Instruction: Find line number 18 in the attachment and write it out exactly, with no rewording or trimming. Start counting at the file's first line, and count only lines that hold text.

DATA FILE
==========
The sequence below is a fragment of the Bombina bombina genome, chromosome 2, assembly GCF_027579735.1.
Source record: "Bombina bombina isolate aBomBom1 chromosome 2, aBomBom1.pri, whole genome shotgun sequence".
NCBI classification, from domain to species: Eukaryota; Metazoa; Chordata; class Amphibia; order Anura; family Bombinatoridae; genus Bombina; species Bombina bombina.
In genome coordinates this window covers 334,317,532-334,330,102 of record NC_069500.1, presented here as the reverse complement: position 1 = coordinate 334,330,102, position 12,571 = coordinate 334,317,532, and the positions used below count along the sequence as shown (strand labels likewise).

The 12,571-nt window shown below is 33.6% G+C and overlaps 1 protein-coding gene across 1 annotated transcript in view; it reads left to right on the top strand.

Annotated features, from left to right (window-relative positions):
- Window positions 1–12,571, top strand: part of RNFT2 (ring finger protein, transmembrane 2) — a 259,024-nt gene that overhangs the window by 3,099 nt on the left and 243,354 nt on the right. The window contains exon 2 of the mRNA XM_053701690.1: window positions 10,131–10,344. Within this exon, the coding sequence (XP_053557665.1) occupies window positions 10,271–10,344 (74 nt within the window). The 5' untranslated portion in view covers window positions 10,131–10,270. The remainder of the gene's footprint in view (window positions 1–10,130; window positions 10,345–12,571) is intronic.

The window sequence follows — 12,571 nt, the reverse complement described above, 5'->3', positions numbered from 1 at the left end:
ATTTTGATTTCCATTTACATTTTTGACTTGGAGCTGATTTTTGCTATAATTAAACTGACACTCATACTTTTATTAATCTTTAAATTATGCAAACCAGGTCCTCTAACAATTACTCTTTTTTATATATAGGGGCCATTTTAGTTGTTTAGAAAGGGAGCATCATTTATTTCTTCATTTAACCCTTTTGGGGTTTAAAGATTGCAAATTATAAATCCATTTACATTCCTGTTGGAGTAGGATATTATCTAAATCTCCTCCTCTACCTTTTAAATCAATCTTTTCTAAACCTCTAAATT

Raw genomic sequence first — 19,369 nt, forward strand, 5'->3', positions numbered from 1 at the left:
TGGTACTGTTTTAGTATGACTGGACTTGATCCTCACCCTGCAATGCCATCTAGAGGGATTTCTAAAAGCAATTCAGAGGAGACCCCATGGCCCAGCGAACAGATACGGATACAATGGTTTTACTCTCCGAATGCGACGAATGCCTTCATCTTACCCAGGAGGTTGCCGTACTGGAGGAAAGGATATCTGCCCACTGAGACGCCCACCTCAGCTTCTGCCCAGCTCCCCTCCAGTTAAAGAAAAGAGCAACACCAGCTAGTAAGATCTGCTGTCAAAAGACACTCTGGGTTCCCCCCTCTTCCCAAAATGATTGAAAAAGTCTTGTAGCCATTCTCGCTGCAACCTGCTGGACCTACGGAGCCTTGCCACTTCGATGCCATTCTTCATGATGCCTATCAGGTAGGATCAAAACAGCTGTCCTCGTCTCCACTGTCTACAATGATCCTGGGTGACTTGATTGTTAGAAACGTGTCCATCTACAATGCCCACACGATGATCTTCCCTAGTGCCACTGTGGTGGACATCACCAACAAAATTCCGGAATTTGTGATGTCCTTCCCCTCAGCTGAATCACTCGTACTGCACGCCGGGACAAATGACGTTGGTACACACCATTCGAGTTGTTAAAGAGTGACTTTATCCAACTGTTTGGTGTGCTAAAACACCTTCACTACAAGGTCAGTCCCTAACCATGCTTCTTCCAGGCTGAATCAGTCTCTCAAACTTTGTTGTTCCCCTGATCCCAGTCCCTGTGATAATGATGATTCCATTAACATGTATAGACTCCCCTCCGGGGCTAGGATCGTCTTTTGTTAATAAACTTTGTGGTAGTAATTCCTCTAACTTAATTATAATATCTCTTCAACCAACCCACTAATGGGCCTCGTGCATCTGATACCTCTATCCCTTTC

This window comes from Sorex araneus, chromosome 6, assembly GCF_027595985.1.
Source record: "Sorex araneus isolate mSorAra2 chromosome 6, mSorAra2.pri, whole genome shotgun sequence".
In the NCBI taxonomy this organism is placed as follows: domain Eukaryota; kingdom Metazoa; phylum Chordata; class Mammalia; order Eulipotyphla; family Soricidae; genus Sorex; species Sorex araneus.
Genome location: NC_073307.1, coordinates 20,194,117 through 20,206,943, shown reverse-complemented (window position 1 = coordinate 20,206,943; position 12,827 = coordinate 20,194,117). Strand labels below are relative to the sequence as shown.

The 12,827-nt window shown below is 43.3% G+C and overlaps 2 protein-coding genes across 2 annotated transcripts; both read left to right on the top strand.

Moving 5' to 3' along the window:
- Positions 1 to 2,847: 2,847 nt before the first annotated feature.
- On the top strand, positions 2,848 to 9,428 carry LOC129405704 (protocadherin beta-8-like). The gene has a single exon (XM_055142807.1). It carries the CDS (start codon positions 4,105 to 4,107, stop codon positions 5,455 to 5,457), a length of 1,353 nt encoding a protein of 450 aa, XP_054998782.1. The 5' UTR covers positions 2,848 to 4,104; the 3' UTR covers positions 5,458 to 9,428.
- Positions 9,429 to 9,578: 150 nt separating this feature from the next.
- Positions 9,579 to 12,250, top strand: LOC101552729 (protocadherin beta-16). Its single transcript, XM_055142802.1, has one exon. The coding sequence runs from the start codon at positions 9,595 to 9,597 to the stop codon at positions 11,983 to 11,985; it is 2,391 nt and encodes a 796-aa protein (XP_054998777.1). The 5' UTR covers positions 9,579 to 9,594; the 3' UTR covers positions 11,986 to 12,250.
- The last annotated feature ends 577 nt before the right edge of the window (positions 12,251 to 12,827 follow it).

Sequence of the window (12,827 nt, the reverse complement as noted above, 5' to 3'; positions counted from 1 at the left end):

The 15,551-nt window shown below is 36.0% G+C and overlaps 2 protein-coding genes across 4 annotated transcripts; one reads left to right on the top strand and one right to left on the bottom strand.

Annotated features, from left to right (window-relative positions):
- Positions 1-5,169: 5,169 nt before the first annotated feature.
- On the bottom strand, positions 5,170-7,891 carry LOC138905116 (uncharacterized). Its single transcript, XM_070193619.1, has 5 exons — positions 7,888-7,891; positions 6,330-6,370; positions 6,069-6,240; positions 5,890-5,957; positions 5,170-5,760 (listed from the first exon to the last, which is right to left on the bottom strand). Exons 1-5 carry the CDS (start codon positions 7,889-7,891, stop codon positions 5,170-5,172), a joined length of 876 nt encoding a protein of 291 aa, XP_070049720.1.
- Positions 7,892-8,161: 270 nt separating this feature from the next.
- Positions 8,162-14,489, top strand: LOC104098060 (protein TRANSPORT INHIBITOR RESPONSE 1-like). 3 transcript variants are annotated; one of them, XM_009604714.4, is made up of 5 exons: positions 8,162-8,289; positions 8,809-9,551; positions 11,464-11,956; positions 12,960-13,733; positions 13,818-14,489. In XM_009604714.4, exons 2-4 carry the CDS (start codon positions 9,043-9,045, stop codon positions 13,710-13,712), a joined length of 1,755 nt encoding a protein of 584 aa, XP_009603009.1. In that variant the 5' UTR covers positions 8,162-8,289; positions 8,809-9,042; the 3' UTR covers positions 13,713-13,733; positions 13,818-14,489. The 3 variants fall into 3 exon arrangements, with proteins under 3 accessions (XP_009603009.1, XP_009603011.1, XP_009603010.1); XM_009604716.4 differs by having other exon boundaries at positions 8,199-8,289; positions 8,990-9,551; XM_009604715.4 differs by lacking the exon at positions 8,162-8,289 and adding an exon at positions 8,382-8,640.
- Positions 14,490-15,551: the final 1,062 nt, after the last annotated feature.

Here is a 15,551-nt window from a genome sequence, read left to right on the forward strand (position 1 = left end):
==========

- Positions 1 to 2,847: 2,847 nt before the first annotated feature.